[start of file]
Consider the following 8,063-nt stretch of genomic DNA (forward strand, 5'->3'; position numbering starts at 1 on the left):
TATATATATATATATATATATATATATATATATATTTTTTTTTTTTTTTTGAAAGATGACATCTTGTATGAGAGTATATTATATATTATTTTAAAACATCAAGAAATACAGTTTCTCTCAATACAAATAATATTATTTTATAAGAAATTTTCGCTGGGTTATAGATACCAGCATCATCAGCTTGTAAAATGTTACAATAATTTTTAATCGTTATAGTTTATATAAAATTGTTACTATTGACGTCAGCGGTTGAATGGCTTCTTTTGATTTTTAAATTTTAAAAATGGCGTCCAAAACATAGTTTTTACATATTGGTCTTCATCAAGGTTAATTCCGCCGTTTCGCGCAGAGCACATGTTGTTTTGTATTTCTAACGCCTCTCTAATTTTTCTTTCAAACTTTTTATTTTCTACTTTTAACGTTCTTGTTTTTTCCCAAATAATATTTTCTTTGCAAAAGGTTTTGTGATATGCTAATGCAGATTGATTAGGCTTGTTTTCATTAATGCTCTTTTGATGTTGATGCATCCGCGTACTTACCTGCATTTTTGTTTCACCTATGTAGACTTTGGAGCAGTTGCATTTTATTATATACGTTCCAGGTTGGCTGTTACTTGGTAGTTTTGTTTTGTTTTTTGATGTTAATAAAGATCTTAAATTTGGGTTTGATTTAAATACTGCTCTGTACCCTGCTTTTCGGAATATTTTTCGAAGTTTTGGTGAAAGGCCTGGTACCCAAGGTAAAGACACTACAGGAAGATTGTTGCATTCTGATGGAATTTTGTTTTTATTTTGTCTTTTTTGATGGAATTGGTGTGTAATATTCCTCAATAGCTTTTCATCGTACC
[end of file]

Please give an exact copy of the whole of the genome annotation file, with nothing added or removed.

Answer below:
Consider the following 8,063-nt stretch of genomic DNA (forward strand, 5'->3'; position numbering starts at 1 on the left):
TATATATATATATATATATATATATATATATATATTTTTTTTTTTTTTTTGAAAGATGACATCTTGTATGAGAGTATATTATATATTATTTTAAAACATCAAGAAATACAGTTTCTCTCAATACAAATAATATTATTTTATAAGAAATTTTCGCTGGGTTATAGATACCAGCATCATCAGCTTGTAAAATGTTACAATAATTTTTAATCGTTATAGTTTATATAAAATTGTTACTATTGACGTCAGCGGTTGAATGGCTTCTTTTGATTTTTAAATTTTAAAAATGGCGTCCAAAACATAGTTTTTACATATTGGTCTTCATCAAGGTTAATTCCGCCGTTTCGCGCAGAGCACATGTTGTTTTGTATTTCTAACGCCTCTCTAATTTTTCTTTCAAACTTTTTATTTTCTACTTTTAACGTTCTTGTTTTTTCCCAAATAATATTTTCTTTGCAAAAGGTTTTGTGATATGCTAATGCAGATTGATTAGGCTTGTTTTCATTAATGCTCTTTTGATGTTGATGCATCCGCGTACTTACCTGCATTTTTGTTTCACCTATGTAGACTTTGGAGCAGTTGCATTTTATTATATACGTTCCAGGTTGGCTGTTACTTGGTAGTTTTGTTTTGTTTTTTGATGTTAATAAAGATCTTAAATTTGGGTTTGATTTAAATACTGCTCTGTACCCTGCTTTTCGGAATATTTTTCGAAGTTTTGGTGAAAGGCCTGGTACCCAAGGTAAAGACACTACAGGAAGATTGTTGCATTCTGATGGAATTTTGTTTTTATTTTGTCTTTTTTGATGGAATTGGTGTGTAATATTCCTCAATAGCTTTTCATCGTACC